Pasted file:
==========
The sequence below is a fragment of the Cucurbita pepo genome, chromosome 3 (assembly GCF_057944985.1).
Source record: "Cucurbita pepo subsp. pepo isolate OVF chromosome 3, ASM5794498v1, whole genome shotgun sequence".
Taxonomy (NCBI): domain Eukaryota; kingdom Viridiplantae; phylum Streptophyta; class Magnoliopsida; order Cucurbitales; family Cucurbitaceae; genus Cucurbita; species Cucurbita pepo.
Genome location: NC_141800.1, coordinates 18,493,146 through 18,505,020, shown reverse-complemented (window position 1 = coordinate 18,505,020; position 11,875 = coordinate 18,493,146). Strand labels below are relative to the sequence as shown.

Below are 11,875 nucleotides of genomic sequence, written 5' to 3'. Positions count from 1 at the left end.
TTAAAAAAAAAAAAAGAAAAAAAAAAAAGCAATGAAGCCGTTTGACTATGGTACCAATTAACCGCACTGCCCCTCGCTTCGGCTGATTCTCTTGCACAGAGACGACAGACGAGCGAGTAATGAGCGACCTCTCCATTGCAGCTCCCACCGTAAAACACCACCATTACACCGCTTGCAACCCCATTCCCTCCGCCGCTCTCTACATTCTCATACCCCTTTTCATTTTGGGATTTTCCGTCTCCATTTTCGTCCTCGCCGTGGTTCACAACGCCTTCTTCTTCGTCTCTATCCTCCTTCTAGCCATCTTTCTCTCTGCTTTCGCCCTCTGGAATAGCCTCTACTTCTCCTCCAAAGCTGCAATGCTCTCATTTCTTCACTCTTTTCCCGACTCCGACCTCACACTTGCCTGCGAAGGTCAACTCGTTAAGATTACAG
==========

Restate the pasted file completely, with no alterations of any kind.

The sequence below is a fragment of the Cucurbita pepo genome, chromosome 3 (assembly GCF_057944985.1).
Source record: "Cucurbita pepo subsp. pepo isolate OVF chromosome 3, ASM5794498v1, whole genome shotgun sequence".
Taxonomy (NCBI): domain Eukaryota; kingdom Viridiplantae; phylum Streptophyta; class Magnoliopsida; order Cucurbitales; family Cucurbitaceae; genus Cucurbita; species Cucurbita pepo.
Genome location: NC_141800.1, coordinates 18,493,146 through 18,505,020, shown reverse-complemented (window position 1 = coordinate 18,505,020; position 11,875 = coordinate 18,493,146). Strand labels below are relative to the sequence as shown.

Below are 11,875 nucleotides of genomic sequence, written 5' to 3'. Positions count from 1 at the left end.
TTAAAAAAAAAAAAAGAAAAAAAAAAAAGCAATGAAGCCGTTTGACTATGGTACCAATTAACCGCACTGCCCCTCGCTTCGGCTGATTCTCTTGCACAGAGACGACAGACGAGCGAGTAATGAGCGACCTCTCCATTGCAGCTCCCACCGTAAAACACCACCATTACACCGCTTGCAACCCCATTCCCTCCGCCGCTCTCTACATTCTCATACCCCTTTTCATTTTGGGATTTTCCGTCTCCATTTTCGTCCTCGCCGTGGTTCACAACGCCTTCTTCTTCGTCTCTATCCTCCTTCTAGCCATCTTTCTCTCTGCTTTCGCCCTCTGGAATAGCCTCTACTTCTCCTCCAAAGCTGCAATGCTCTCATTTCTTCACTCTTTTCCCGACTCCGACCTCACACTTGCCTGCGAAGGTCAACTCGTTAAGATTACAG